Africa the key to feeding the world (and itself)
A critical meeting is now underway at Dakar, Senegal. It is about food, but it is also about much more than that: it is about fertilizer (potash and phosphate) and about the stability of two continents, Africa and Europe.
It is the African Development Bank’s (AfDB) conference on food for Africa, held Wednesday through Friday this week. As the bank puts it, Africa has 65% of all the arable land left in the world and, by 2050, that land will be vital to meeting the food needs of nine billion people living on the planet by that year.
Yet, Africa imports $35 billion worth of food annually. Africa’s food needs are set to double by 2050. How can Africa feed itself and the world? Sub-Saharan Africa has the highest prevalence of under-nourishment in the world. One in every four people in Sub-Saharan Africa is under-nourished with 39% of children being malnourished.
According to one study, Uganda alone spends around $254 million year treating cases of diarrhoea, anaemia and respiratory infections linked to malnutrition.
But the AfDB president, Nigeria’s Akinwumi Adesina, sheets home the food issue as one of the causes of a problem that is headline news in Europe right now. “Migration out of rural areas is rising rapidly, and thousands of young people now jump on boats to the Mediterranean looking for new opportunities in Europe,” he says. “That is why we make the claim that we can diminish the migrant crisis in Europe by supporting agricultural transformation in Africa.”
Alliance for a Green Revolution, based in Nairobi, Kenya, has recently warned that Africa will not alleviate its chronic food shortages unless more youth get involved in farming. Yet a survey in Ethiopia found only 9% of youth there planned to work in agriculture.
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By 2050 the world will probably not be in a position to supply food to Africa; everyone will need to feed their own, ever growing populations. The AfDB notes that by 2030 (only 15 years away, folks) the value of the food and agribusiness market is estimated to reach $1 trillion. Rather than importing food, Africa will need to be a net exporter within decades if there is going to be enough food to go around. This is an enormous task, and opportunity (for the fertilizer feedstock miners particularly).
In early 2014 I reported on InvestorIntel that sub-Saharan Africa consumes only about 750,000 tonnes a year of potash. But it could easily absorb 6 million tonnes if the money was there to pay for it and the infrastructure to get it to the farmers.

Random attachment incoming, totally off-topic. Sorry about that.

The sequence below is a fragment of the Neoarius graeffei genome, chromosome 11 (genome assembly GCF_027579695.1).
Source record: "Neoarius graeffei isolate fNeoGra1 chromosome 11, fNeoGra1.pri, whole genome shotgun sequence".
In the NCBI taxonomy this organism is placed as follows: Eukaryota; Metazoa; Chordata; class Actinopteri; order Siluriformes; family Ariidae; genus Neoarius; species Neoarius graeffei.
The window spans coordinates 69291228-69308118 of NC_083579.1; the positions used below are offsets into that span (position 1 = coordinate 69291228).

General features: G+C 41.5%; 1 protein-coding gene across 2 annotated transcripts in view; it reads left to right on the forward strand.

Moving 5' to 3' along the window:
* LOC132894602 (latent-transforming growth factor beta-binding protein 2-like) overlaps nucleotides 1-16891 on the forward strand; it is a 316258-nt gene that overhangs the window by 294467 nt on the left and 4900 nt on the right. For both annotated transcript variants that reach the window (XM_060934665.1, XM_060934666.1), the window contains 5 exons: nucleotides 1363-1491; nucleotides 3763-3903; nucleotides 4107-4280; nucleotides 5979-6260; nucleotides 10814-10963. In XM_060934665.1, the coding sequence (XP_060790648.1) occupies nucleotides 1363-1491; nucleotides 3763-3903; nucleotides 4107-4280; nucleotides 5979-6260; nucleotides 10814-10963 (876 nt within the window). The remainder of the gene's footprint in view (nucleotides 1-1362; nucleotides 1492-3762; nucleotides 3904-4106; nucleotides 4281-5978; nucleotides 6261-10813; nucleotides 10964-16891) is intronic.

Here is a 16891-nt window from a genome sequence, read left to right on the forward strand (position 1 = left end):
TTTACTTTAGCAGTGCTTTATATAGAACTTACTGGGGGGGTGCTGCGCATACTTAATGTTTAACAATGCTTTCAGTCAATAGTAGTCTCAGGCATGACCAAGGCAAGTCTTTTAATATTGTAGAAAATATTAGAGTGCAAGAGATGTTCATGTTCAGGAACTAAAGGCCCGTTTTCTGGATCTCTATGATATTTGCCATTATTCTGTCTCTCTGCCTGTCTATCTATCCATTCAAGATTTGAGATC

Over the past 50 years, cereal productivity for Sub-Saharan Africa has stagnated at 1 tonne a hectare compared to 4 tonnes a hectare in developed countries. Average fertilizer use in Africa is 8kg/hectare compared with the global average of 107kg/ha.
We have been disappointed many times before by promises made by and for Africa, only to see hopes dashed in the longer term. But Akinwumi Adesina puts his finger on the key point: how will Africa turn agriculture from a sector that now manages poverry to one that creates wealth. “How will we move away from exporting primary commodities to the point where we sell processed cocoa not cocoa beans, processed coffee not coffee beans, and textile instead of cotton?” he adds.
The problem is that African farmers have usually been on the wrong end of any deal, with decades of possible progress squandered in the colonial era. My recently published book, Fighting on Empty: How Hitler and Hirohito Lost the Economic War, contains details of one shameful fact about how Britain treated farmers in its African colonies during the Second World War who faced a loss of their European markets as Germany invaded those markets, and reduction in exports to Britain due to shortages of merchant ships. It is an episode that should be better known:
The colonies which relied on agricultural products were faced with sudden contractions in the market for their produce; coffee growers in east Africa suffered, as did copra producers in the Pacific islands, banana growers in Jamaica and cocoa and palm oil plantation operators in West Africa. London made a good deal of the fact that it bought the whole cocoa crop of 1940 in the Gold Coast (now Ghana) and Nigeria at prices higher than had obtained in 1939, but this was small comfort to the growers as their receipts were still lower than they had been in 1931 before the worst of the Great Depression was felt. In fact, Britain did not buy the entire output of cocoa: the mid-crop had no taker and was destroyed, and then in 1941 London sliced twenty per cent off what it paid for that year’s crop at the same time as raising the price of the cocoa to wholesalers within Britain by £10 per ton, the extra margin accruing to the government.
When it came to palm oil, Britain did not need the entire output from Sierra Leone and Nigeria. Those farmers in Nigeria who grew oil palms as part of a diversified operation (and therefore did not rely solely on this crop) were told their output would not be needed, so they should switch to other crops (cassava was one suggested, as Britain needed 10,000 tons of that). The Economist estimated that palm oil growers who could not sell their palm oil lost, in total, about half a million pounds. As for cocoa crops, African officials had recommended to London that some extra payment be made to compensate for the fact that growers no longer had an open market. This fell on deaf ears at the Colonial Office, the price being set at £16 10s a ton when growers could not make a viable living at much less than £25. The London response was that, with Germany’s market closed off and American demand declining, the growers had no option other than to take what London was offering.
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